Saturday, June 14, 2008

Athletes Turned Politicians (turned athletes?)

As a credential for public office, former Olympic athlete is fairly impressive. As a resume boost, it comes in right above nationally recognized former talk show host but below astronaut. Very little actually beats astronaut, as many a slain klingon will tell you. But just how many politicians can trace their roots to this most nationalistic of sporting enterprises? And just how hilariously stereotypical can their sports be?

This is by no means an exhaustive list (this is the sort of list I came up with given about an hour's prep time and unrestricted Google access), but it covers some of the more famous Olympians-turned-public servants... as well as some of the less famous but significantly more hilarious ones.



Bill Bradley: 1964 Gold Medalist in Basketball, US Senator from 1979-1997

Superior passing ability-- what I look for in a president.

It wasn't merely his exceptional record of service in the US Senate that gave this New Jersey Democrat the tenacity to oppose then Vice President Al Gore for the Democratic nomination for president. It was also the leadership ability he displayed in the 1964 Tokyo Olympics as the captain of the US Basketball team. Clearly.


Sebastian Coe, Baron Coe, KBE: 1980 and 1984 Gold Medalist in 1500m race and British Parliamentarian

Running strong for the Conservative Party


Sebastian Coe is not only a two-time Gold medalist in the 1500 meter race, not just the current Chairman of the London Organising Committee for the Olympic Games, and not just a former Conservative Parliamentarian, but also a Knight of the British Empire. How cool is that?

(FYI, this is why you read this blog. So that you don't have to look at sites like this. My eyes! My ears!)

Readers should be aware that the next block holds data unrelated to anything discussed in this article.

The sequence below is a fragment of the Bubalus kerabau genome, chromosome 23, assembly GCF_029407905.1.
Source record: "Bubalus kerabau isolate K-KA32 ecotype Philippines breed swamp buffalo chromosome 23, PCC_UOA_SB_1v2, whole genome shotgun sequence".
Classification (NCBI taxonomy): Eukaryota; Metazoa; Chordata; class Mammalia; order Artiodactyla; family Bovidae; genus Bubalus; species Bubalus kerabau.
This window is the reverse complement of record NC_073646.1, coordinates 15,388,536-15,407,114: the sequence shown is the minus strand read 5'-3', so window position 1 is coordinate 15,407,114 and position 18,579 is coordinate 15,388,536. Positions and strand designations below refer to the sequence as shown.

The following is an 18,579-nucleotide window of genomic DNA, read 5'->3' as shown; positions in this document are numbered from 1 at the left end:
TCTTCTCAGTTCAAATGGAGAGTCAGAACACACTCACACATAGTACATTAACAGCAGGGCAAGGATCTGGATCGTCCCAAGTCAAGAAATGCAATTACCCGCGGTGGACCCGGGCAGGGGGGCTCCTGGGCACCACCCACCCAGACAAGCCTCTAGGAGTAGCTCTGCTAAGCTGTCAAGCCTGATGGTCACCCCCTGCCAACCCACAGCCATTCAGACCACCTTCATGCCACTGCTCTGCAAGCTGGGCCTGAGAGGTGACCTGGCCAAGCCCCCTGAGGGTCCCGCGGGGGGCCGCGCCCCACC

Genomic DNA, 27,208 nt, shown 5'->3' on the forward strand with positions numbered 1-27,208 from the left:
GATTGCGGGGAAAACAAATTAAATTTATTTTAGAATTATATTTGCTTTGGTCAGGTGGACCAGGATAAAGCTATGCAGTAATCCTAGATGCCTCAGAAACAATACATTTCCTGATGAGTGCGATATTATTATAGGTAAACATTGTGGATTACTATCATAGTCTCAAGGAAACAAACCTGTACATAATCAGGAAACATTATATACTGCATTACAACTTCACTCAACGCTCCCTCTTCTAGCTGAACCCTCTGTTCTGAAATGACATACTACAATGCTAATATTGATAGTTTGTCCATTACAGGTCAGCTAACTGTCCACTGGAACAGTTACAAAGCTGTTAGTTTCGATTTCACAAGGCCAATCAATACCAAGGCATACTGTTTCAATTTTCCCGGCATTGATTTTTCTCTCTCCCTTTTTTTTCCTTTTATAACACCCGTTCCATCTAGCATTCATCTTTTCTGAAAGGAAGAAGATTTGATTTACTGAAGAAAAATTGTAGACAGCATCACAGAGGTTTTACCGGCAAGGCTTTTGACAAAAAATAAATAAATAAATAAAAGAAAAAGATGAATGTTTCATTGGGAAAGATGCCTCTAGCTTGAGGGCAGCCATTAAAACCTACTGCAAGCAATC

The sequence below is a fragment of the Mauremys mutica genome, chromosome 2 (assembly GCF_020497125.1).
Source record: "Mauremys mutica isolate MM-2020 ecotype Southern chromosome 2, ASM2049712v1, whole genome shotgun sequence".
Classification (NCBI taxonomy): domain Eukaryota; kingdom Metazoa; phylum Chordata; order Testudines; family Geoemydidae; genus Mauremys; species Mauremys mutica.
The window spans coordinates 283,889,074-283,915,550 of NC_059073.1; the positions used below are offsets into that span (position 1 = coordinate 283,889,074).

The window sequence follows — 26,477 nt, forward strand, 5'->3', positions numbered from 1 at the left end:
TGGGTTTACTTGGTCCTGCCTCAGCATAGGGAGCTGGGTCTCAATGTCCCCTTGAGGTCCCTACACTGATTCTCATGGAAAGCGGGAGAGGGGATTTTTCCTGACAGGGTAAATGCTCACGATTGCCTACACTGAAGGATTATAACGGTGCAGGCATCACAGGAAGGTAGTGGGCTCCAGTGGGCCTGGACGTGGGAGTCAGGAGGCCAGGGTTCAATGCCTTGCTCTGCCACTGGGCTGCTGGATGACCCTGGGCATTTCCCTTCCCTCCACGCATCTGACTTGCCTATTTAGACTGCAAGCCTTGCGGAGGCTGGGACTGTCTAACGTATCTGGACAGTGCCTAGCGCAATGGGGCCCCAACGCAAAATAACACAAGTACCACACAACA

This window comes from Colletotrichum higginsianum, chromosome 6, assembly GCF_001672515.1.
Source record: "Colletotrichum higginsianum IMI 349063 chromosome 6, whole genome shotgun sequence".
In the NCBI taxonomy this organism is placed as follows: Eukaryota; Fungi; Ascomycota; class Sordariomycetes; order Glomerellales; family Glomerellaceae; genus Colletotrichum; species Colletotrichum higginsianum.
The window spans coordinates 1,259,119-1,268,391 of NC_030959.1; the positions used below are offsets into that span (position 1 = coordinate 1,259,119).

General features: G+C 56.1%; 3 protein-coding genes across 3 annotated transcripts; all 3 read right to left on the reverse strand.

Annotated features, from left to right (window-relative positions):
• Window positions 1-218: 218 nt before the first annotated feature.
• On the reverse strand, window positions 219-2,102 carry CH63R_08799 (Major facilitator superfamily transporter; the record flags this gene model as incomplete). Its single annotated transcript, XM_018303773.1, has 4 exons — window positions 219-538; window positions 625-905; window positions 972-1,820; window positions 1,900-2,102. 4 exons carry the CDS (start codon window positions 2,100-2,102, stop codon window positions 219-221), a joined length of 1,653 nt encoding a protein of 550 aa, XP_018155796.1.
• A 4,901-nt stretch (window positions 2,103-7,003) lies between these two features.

Otto Jelinek: Figure Skated in 1960 Rome Olympics and Canadian Minister of Multiculturalism

Figure skating costumes were classier in black and white.


Otto and his sister Maria were the first to perform lifts with several rotations, a skill that would come in handy later-- I can only assume that the job of Minister of National Revenue requires some heavy lifting and... rotating?

...I don't even know what that's supposed to mean.

Dawn Fraser: Eight-time Medalist and Member of the New South Wales Legislative Assembly. Also, Official Australian National Living Treasure.

If only you were this cool.

Dawn Fraser is a kick-ass woman. In her swimming career, she held 39 records, won eight medals (four gold, four silver), won gold in the same event at three successive Olympics, and was the first woman to break 1:00 in the 100 Freestyle (breaking her own previous record). In fact, she held the record for the 100 Freestyle for more than 15 years!

But, she was, as Wikipedia says, a larrikin. (Don't worry, I had to look it up too. According to Wikipedia, larrikinism is "a uniquely Australian folk tradition of irreverence, mockery of authority and disregard for rigid norms of propriety.") The Australian Swimming Union put her under a ten-year swimming ban in 1965 after some antics at the Tokyo Olympics. (Great name for a rock band idea #507: Antics at the Tokyo Olympics.) She apparently marched in the Opening Ceremony against the wishes of organizers, wore a non-regulation swimsuit because it was more comfortable (scandal!), and allegedly climbed a flagpole in Emperor Hirohito's palace, stealing the Olympic flag. So... that's how to get you suspended from swimming for a decade, just in case you were wondering. Steal the Japanese Emperor's flag.

Embracing her early retirement, Fraser eventually went on to become a member of the New South Wales Parliament between 1988 and 1991. When the Olympics came to Sydney, of course, she was a torch bearer on the final stretch of the relay. It's really the least the Olympics could do to honor her true awesomeness.